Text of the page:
Working Then and Now
Behind radio host and oral historian Studs Terkel's bestselling book, Working: People Talk About What They Do All Day and How They Feel About What They Do, were more than 130 interviews recorded on cassette tapes. Radio Diaries and Project& were granted access to the original interviews. This story focuses on the ordinary parts of the daily lives of Helen Moog, a taxi driver in Youngstown, Ohio and grandmother of five, and Lovin' Al Pommier, a car hiker in Chicago, Illinois.
Flint Sit-Down Strike
The focus here is on diversified, nonlinear access to digital audio content regarding the strikes in Flint, Michigan, in 1936-1937 that forced General Motors to recognize the United Auto Workers union. Users can choose multiple forms of media in order to learn about the strike in slightly different perspectives.
Oyez: Supreme Court Media
Provides Supreme Court case audio tied to transcripts and shows well the possibilities of combining audio and texts for online presentation.
Oral History > recording equipment recommendations
MATRIX Equipment Recommendations
Provided by MATRIX, the Center for Digital Humanities and Social Sciences at Michigan State University. These are their recommendations for audio recording equipment. Lots of downloads for further information as well.
Digital Audio Field Recording Equipment Guide
Provided by the Vermont Folklife Center. Features links to information about digital recording, field recording, editing recorded audio, and resources for preserving materials in ethnographic and oral history collections.
Digital Omnium: Oral History, Archives and Digital Technology
A website maintained by Doug Boyd, Director of the Louie B. Nunn Center for Oral History at the University of Kentucky Libraries. Reviews digital audio and video equipment useful for creating oral histories. Provides tutorials and archives. Follow the link to Boyd's book Oral History and Digital Humanities.
Oral History > tutorials / techniques / learning resources
Archiving Digital Oral History
Provided by the Baylor University Institute for Oral History.
Designing an Oral History Project
Questions to ask before beginning an oral history project.
Essays: Oral History in the Digital Age
Micro-essays written by experts provide information on best practices in collecting, curating, and disseminating oral histories. The Oral History in the Digital Age website is a product of Institute of Museum and Library Services (IMLS) National Leadership project in collaboration with the Michigan State University Museum; Michigan State University Digital Humanities Center, Matrix; the American Folklife Center (AFC/LOC), the Library of Congress; the Smithsonian Center for Folklife and Cultural Heritage (CFCH); the American Folklore Society (AFS); the Louie B. Nunn Center for Oral History, University of Kentucky Libraries; and the Oral History Association. Lots of great resources here!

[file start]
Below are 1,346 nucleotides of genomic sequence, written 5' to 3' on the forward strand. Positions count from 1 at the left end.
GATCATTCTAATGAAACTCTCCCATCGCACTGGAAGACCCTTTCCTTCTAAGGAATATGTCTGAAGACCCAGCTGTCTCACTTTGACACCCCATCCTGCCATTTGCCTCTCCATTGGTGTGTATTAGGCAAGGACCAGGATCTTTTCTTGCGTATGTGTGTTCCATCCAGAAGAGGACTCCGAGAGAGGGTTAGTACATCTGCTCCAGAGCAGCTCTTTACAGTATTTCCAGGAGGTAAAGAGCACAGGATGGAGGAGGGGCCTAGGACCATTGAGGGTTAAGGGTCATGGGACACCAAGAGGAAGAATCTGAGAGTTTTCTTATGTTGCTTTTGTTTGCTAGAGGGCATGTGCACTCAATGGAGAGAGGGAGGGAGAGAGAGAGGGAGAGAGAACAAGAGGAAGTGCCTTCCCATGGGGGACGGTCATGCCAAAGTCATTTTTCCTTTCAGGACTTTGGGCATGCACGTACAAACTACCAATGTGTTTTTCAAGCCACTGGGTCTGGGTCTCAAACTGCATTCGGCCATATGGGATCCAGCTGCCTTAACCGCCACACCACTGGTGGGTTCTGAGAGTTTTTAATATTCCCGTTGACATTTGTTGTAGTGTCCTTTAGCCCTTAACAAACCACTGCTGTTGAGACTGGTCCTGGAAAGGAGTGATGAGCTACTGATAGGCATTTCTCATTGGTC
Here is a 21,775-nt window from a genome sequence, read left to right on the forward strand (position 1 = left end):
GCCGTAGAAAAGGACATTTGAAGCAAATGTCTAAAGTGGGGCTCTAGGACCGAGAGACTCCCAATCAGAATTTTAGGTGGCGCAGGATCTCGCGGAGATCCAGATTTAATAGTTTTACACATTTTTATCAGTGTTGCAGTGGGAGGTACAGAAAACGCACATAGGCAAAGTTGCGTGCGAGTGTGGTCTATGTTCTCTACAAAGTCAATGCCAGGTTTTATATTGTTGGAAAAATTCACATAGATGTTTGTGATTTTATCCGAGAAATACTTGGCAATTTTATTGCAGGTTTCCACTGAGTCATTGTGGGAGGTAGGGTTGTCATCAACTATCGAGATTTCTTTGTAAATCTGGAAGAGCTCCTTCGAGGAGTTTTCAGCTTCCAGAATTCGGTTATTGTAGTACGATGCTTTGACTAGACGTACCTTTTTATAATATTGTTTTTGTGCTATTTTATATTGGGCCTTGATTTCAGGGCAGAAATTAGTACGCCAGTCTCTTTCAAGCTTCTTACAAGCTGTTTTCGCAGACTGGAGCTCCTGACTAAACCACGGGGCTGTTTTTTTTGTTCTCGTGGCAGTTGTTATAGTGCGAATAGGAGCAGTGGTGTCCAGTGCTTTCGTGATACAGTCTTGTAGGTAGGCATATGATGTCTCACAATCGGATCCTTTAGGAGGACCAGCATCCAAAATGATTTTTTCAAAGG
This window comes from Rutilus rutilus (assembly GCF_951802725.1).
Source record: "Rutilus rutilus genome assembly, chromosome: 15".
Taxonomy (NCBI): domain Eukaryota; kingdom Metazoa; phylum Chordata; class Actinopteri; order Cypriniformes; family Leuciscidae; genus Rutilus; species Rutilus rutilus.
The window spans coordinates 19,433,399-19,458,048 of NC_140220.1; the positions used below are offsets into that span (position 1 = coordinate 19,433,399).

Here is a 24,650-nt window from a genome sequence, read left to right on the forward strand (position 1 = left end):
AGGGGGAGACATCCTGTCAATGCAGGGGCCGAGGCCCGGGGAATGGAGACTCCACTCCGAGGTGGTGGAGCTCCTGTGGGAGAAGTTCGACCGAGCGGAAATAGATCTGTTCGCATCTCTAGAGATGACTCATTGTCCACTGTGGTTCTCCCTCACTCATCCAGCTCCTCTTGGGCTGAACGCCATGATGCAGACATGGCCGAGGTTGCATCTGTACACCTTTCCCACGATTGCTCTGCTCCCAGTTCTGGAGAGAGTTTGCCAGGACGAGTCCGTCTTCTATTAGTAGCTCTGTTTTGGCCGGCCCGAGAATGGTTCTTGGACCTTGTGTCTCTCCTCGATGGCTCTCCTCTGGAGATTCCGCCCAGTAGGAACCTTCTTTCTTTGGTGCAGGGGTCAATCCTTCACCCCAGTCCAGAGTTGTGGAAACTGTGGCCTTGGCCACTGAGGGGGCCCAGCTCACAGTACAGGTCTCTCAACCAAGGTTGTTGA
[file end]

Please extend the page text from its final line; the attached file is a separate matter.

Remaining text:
The Heart of Oral History: How to Interview
Chapter 3 from Thomas L. Charlton's classic text, Oral History for Texans, provides practical instruction in oral history interviewing. Provided by the Baylor University Institute for Oral History.
Introduction to Oral History Manual
An introductory workshop manual provided by the Baylor University Institute for Oral History.
Oral History Tutorial
A very helpful web resource provided by MATRIX, the Center for Digital Humanities and Social Sciences at Michigan State University. Provides information on multiple aspects of audio technology associated with recording and producing oral histories.
Organizing Oral History Projects
Chapter 4 from Thomas L. Charlton's classic text Oral History for Texans, instructs community organizations and individuals doing community history in planning and executing a successful oral history project. Provided by the Baylor University Institute for Oral History.
Smithsonian Folklife and Oral History Interviewing Guide
Basic guidelines for collecting folklife and oral history from family and community members.
Transcribing Style Guide
Oral history recordings are traditionally transcribed into textual documents. No transcript captures the whole essence of a recorded exchange between interviewer and interviewee. You often have to listen to the audio recordings to experience a closer approximation of what transpired in the interview. Still, a transcript provides a useful format to access information of historical interest covered in an interview, and this style guide is helpful in converting speech to written text. Provided by the Baylor University Institute for Oral History.
Where can I find oral history on the Internet?
Information and links about web-based oral history resources. Primary focus is United Kingdom, but also provides some resources around the world. Provided by East Midlands Oral History Archive.